Beginners question

Hi all!

is it possible to make folders in a repository? or i need to create a new repository for each project?

as example:

my_project/project1
my_project/project2

can i create folder trees in a repo or I need to create a separate one?

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You can, no problem with that. What you can’t do is to add empty folders.

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Git doesn not track empty folder (as @airtower-luna mentioned), but if you wish to add empty folders to your project (as placeholder) you’ll need to add at least one file in them, even if empty — it’s customary among Git users to name such a file .gitkeep, which most Git users will know it’s just an empty file intended to force Git to track empty folders (it’s name is just an arbitrary convention, nothing more).

To create that empty file just open the terminal in the folder (Git for Windows ships with Bash) and type:

touch .gitkeep

and then add it to the repository.

Of course, once you start adding contents to the folder, you can safely delete the .gitkeep file.

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Thanks for the snswer! Since Im a complete beginner, learning all by myself git and github so far looks for me as something… not quite understandable😅 hopefully it will get cleared with time

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I noticed that it’s your cake day @tajmone! Congratulations and thanks for continuing to be such a helpful part of the community :bowing_man:

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Don’t worry @Eldorado82, we’ve all been there — Git has a bumpy learning curve, the hard part is managing to grasp a few key concepts and figuring out how they piece together, when that happens you’ll have that “Eureka!” moment were everything falls in place and the big picture suddenly makes sense. Just persevere using Git and GitHub on a daily basis, facing one problem at the time and finding tutorials that will help you grasp the specific problem. In my personal experience, this has worked better than diving into Git books, because I needed to learn how to do carry out specific tasks.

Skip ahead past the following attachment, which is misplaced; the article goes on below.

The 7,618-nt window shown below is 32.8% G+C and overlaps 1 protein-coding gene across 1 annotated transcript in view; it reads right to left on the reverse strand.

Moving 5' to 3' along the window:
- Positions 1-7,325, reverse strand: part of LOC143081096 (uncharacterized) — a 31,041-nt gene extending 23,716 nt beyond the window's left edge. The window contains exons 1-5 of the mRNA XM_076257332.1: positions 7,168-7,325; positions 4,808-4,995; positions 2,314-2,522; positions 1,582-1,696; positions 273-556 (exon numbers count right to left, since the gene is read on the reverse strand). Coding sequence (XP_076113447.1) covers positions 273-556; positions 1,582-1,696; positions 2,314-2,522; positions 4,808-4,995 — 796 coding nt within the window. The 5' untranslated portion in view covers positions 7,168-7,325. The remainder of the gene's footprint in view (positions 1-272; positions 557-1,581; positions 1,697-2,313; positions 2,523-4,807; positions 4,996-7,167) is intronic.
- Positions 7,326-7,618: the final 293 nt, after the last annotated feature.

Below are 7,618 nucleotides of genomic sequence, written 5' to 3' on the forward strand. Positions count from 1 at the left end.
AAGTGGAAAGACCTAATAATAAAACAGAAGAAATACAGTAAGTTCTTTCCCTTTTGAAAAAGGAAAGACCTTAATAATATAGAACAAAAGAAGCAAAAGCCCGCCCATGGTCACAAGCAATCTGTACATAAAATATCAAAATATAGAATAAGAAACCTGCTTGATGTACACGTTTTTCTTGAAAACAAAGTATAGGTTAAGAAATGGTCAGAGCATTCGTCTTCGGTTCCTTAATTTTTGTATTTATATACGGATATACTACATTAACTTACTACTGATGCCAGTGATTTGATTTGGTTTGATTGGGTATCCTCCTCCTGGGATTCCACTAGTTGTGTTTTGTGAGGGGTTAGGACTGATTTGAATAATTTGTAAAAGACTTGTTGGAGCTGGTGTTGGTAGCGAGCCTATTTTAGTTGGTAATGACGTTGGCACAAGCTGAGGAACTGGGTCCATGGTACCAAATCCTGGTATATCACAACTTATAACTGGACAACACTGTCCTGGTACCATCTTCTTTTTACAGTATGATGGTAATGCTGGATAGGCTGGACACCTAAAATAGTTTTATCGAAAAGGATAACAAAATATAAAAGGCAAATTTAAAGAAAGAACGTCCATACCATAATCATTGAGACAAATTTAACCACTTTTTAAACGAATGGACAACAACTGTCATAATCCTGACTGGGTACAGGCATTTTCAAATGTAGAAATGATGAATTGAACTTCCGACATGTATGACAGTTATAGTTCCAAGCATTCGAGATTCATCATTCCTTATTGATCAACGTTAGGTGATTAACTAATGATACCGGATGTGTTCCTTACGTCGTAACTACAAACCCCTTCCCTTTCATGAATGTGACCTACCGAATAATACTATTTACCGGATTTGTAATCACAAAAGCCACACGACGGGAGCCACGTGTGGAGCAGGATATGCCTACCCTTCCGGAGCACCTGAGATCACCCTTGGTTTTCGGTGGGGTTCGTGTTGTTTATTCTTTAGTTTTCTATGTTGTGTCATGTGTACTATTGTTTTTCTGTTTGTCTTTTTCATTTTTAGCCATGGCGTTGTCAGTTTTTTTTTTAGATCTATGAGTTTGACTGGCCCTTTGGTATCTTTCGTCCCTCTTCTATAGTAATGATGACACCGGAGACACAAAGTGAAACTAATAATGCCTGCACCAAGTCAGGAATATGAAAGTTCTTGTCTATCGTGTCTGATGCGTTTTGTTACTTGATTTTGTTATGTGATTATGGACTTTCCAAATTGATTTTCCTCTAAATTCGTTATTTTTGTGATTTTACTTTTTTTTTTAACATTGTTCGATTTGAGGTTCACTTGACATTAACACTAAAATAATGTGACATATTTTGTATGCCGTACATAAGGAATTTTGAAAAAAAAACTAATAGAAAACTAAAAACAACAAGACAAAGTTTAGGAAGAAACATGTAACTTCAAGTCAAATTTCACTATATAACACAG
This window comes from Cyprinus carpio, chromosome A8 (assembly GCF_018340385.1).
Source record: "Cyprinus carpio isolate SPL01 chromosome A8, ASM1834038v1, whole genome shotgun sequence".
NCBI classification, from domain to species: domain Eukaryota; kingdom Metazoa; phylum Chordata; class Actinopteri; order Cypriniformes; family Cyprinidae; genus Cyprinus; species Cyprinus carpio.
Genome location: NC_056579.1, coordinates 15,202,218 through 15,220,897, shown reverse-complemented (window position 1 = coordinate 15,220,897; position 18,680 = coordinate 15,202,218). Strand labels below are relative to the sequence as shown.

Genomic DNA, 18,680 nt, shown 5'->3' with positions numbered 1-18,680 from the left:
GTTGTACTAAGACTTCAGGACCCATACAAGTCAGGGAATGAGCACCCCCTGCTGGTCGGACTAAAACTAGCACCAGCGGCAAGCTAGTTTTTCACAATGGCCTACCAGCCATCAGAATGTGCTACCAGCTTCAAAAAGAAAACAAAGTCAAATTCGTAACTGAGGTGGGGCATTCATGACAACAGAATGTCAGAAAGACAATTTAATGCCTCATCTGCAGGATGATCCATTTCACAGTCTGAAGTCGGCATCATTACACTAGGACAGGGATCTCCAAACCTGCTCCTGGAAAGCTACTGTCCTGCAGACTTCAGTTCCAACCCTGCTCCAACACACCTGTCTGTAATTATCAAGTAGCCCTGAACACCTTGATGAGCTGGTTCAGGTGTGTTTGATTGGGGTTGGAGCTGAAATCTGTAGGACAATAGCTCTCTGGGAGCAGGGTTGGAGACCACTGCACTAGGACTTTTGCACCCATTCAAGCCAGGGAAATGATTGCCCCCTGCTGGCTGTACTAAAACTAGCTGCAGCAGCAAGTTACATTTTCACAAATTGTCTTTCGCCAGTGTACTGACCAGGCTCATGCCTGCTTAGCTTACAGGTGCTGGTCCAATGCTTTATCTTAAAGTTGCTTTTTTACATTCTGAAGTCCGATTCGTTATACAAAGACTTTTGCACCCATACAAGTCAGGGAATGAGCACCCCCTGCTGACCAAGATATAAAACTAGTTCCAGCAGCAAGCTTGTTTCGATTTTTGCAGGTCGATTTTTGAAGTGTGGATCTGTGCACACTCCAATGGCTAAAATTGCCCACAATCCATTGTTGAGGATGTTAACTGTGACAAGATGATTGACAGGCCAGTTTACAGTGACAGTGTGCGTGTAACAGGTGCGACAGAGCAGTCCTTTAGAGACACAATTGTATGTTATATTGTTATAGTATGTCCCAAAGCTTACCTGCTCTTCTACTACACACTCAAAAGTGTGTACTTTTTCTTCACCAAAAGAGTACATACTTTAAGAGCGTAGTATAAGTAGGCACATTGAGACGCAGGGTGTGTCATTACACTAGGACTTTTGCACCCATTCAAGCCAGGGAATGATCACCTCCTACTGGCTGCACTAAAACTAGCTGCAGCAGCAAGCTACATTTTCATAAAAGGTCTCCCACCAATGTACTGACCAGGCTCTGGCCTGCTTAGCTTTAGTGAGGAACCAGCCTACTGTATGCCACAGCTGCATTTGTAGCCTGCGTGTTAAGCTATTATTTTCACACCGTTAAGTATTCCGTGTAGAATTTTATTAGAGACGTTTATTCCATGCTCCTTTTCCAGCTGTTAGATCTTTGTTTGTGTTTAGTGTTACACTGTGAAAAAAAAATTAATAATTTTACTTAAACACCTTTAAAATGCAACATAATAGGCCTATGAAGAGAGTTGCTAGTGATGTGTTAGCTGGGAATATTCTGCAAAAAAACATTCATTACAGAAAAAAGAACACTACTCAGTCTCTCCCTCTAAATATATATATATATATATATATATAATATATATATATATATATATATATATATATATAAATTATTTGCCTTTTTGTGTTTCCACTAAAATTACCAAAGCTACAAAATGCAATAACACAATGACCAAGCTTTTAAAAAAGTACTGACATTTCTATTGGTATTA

GitHub simplifies working with Git thanks to its layers of additional services which are designed to enhance collaborative efforts — but yes, indeed there’s plenty to learn on that side too, especially if you want to make the most out of it. Participating actively to projects is the best choice to learn both Git and GitHub, for you get the chance to see others at work using these tools.

I’m happy to give back to the community what I can. When I first joined GH 5 years ago, I didn’t have a clue what Git was, and it’s only thanks to the support from other users (and the good documentation too) that I’ve managed to find my way through the maze of FOSS collaboration. This has been a truly empowering experience, and I’ve learned that we all stand on the shoulders of those who preceded us in similar endeavors, and that the true spirit of collaboration is not valued by mere skills and know-how, but in the willingness to share and make room for others — especially new arrives.

After all, what we ultimately share with each other is our time — and I’ve come across so many professional developers (from the “big leagues”) willing to share their precious time to freely help others, that I’ve come to appreciate the open spirit that fuels this community, which is not based on ranks of competence but commonality of interests.

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Participating actively to projects is the best choice to learn both Git and GitHub

It is a light ywars away,just began learning html/css 2 weeks ago. So “participating” going to happen somewhere in future

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I began by helping projects with their documentation, and/or internalization (aka “i18n”, i.e. translating interfaces or documents to other languages) — there’s always a demand for help in these, and by volunteering to them you’re relieving the maintainers and allowing them to spend more time coding.

On your side, it’s a good way to focus on learning how to use Git and GitHub, and only requires natural language skills on your side to help with documentation and i18n. In my experience, it offered me the opportunity to get involved in projects I liked, be helpful and introduce me to the community — and, needless to say, mutual help is what GitHub is all about.

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Another issue that I discovered right now (after understanding the proper way of getting folders inside my repo)-- big shutout to @airtower-luna and @tajmone-- THANK YOU!

is there a way of arranging the folders in chronical order? ( i think that it’s not possible0- as example

if I want to get my folders by chronological order, but as you open them in the repo it goes in reverse- i mean the first folder I added is going to be the last one ( not the first one)
so is it possible to change it… or not?

You can go to GitHub learning lab (https://lab.github.com/) if you want to learn GitHub deeply with plenty of examples and doing all by yourself. It also includes some bit of Git.

There is no inherent order of directories in the repository. How they are shown depends on the tool you’re using. The git command line tools generally sort files alphabetically, other tools may offer other options.

Thanks for sharing this amazing information.

I created a few beginner videos that only use like 15 lines of code to help out beginners. Here’s the playlist if you are interested. I use visual studio and visual studio code and just show the basics without the command line just to get comfortable with the concepts.

The occasional developer playlist

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Grest! Noted, thanks